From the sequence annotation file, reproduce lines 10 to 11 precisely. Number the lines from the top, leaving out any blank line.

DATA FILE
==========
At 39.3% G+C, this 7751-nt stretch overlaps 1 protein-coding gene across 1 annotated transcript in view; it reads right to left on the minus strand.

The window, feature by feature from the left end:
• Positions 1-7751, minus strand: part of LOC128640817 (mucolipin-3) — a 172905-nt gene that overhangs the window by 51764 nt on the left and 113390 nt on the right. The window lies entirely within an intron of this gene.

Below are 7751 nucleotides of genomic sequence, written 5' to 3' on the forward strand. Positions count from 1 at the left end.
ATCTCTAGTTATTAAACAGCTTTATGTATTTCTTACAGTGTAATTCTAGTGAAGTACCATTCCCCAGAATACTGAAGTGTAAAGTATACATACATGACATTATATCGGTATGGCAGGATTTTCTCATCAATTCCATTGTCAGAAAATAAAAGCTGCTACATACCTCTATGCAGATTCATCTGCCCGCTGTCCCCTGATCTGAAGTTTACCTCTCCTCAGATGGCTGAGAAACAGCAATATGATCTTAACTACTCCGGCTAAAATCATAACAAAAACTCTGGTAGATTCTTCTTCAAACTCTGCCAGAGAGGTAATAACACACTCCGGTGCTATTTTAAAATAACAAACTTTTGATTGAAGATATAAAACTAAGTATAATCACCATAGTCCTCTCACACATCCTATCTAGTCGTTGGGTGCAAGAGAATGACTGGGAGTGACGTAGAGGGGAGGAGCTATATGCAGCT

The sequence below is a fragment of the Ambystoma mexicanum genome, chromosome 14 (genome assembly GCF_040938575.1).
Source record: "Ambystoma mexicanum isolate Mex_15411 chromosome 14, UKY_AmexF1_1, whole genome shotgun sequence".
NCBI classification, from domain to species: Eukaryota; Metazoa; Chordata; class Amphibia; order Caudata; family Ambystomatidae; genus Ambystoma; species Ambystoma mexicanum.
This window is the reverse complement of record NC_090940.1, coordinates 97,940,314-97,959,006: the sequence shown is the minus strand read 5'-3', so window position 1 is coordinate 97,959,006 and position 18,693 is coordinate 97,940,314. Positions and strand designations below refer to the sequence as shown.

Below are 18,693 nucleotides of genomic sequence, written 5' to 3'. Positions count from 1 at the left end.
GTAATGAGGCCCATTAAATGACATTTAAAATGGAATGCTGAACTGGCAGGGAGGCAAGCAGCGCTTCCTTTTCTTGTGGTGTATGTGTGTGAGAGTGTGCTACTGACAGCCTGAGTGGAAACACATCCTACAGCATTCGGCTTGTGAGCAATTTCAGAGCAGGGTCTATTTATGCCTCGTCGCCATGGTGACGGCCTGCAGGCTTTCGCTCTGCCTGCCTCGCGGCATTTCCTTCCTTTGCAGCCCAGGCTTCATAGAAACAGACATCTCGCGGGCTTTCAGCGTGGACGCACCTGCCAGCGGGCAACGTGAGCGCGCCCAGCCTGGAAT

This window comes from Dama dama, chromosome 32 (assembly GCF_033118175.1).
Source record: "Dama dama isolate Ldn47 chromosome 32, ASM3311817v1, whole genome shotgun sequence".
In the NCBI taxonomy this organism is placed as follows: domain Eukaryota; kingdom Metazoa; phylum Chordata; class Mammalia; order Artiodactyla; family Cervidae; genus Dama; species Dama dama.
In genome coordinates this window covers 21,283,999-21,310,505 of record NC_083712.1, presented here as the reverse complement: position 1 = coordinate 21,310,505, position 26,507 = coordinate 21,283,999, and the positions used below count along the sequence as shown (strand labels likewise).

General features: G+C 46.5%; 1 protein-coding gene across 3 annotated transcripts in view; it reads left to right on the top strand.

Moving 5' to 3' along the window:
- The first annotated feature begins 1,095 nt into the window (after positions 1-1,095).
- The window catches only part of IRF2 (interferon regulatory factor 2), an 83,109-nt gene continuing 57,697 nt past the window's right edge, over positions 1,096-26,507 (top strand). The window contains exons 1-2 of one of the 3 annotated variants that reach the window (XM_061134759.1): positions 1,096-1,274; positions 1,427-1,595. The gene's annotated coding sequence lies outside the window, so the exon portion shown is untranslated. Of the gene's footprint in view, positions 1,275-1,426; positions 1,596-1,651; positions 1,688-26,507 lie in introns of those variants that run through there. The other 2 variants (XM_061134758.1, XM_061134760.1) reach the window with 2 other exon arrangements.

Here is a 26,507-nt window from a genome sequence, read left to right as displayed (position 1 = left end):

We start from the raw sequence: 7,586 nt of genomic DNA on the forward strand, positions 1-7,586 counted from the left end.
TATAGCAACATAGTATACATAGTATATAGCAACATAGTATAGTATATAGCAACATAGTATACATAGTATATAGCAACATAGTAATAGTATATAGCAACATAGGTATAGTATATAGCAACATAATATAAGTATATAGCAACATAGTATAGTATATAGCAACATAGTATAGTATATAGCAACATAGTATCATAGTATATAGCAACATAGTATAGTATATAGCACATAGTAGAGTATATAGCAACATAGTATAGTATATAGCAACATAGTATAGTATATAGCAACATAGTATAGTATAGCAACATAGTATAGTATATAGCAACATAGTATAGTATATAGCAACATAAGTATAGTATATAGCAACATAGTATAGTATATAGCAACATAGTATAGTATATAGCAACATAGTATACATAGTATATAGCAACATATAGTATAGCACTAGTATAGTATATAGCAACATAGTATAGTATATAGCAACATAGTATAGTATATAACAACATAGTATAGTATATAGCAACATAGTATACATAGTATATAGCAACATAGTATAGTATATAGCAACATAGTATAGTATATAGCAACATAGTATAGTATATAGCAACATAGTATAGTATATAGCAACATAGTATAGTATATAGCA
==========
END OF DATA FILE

Below are 18,693 nucleotides of genomic sequence, written 5' to 3'. Positions count from 1 at the left end.
GTAATGAGGCCCATTAAATGACATTTAAAATGGAATGCTGAACTGGCAGGGAGGCAAGCAGCGCTTCCTTTTCTTGTGGTGTATGTGTGTGAGAGTGTGCTACTGACAGCCTGAGTGGAAACACATCCTACAGCATTCGGCTTGTGAGCAATTTCAGAGCAGGGTCTATTTATGCCTCGTCGCCATGGTGACGGCCTGCAGGCTTTCGCTCTGCCTGCCTCGCGGCATTTCCTTCCTTTGCAGCCCAGGCTTCATAGAAACAGACATCTCGCGGGCTTTCAGCGTGGACGCACCTGCCAGCGGGCAACGTGAGCGCGCCCAGCCTGGAAT